by Eliza Callard

She’s burning her white tears down her white

face and onto my black arms.  She has, today,


heard the word, and just as with any of these

slurs, it’s not the word, it’s the fear behind it.


The hate.  I told Derek that she is the golden

sun-child of our love, but he didn’t believe me.  Today


my child heard the name explaining her

fatherless six years, and the stares, and the giggles,


and prophesied the rest of her life.  She

is a stalk of yellow wheat, and someday soon


I will have to tell her that she can decide to stand out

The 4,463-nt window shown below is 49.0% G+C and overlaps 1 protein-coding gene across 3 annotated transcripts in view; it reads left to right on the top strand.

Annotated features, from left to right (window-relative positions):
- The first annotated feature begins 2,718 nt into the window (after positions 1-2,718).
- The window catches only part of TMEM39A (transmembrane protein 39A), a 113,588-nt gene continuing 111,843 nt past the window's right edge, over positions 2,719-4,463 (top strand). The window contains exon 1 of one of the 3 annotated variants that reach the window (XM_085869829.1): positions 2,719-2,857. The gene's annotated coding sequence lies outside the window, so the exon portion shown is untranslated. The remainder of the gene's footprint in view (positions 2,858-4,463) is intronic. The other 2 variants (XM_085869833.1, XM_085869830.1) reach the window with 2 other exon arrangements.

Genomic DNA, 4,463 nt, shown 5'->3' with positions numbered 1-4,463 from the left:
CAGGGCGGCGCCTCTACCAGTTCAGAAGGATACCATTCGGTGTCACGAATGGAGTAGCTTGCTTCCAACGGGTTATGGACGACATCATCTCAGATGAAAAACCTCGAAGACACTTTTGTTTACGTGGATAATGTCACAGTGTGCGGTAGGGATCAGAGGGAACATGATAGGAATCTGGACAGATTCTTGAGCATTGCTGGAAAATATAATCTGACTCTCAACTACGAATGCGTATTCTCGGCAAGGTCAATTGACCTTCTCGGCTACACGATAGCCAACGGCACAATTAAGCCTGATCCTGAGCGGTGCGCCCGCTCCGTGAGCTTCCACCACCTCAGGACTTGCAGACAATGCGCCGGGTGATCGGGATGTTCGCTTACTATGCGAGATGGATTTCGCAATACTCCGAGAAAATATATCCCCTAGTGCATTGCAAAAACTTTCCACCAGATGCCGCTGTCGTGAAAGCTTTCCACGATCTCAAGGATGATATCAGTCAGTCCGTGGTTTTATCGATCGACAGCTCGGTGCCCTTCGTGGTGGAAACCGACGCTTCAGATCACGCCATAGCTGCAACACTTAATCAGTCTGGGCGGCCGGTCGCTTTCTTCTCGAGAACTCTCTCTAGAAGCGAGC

in a vase of purple velvet tulips or she can pass


among the field of grain.  Or will she grow tough from

the winds, part of neither, part of both?

Eliza Callard lives in Philadelphia, in the house where she was born and raised.  She likes a good hike and a toasty cup of cocoa at the end of it.  She shares her home with a variety of family members, some furrier than others.  She has been published in Stoneboat, Hobart, and Cleaver Magazine, and her full list of publications can be found at her website,